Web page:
The failure of NCLB speaks to the need to better understand the influence of educational policy on science teaching and learning. As a component of the larger educational system, educational researchers must become more responsible for understanding how educational policies influence what happens in classrooms, particularly for students traditionally underserved by our current system. As we have seen, lower performing schools are especially influenced by the changes in policy, and it is essential to systematically document those changes if we are to help the system become more effective for all learners.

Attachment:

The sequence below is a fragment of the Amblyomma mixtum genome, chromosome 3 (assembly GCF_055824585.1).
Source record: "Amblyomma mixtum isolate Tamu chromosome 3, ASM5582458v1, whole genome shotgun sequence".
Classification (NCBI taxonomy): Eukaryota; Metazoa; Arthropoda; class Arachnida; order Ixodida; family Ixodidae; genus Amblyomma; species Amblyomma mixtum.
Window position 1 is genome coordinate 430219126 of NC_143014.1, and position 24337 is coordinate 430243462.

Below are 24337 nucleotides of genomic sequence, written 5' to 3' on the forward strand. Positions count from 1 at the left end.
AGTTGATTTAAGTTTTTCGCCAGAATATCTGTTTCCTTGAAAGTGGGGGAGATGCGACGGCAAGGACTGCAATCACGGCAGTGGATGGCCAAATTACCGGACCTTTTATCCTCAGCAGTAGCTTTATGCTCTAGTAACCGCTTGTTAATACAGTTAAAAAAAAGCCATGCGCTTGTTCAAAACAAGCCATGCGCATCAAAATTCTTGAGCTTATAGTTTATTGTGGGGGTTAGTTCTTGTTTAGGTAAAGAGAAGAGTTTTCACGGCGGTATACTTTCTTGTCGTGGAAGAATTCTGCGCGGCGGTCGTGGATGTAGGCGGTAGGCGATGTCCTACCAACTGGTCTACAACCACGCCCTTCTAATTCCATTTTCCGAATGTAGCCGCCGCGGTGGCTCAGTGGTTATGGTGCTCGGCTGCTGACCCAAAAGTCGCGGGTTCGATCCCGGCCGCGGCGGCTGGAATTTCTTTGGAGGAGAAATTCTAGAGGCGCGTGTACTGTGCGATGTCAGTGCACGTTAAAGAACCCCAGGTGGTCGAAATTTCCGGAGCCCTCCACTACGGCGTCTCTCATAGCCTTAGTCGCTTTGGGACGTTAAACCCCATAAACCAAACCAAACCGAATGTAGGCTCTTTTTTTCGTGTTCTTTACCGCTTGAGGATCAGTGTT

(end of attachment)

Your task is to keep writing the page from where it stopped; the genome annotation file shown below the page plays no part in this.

The success of NGSS is closely connected to the alignments of vision, responsibilities and goals across all levels of the system along with adopting a systems view of accountability. A systems view recognizes relationships across levels within the broader education system. Responsibilities between individuals, groups and levels should guide collective efforts and inform evidence-based decisions. A systems view of accountability depends on reciprocity and shared commitments; true education reform is not achievable with a narrow outcomes-based focus. If the NGSS are implemented with a simplistic view of accountability (rewards and punishments focused on teachers and students invoked without a clear alignment of the system around that goal) then once again, this reform will result in unintended and counterproductive consequences for students. Given the legacy of NCLB, these negative consequences will likely be much more severe for students already underserved in science classrooms. We must recognize that the exciting and compelling possibilities for student science learning represented by the NGSS can be realized — but only if implementation is accompanied by a systems perspective about educational accountability.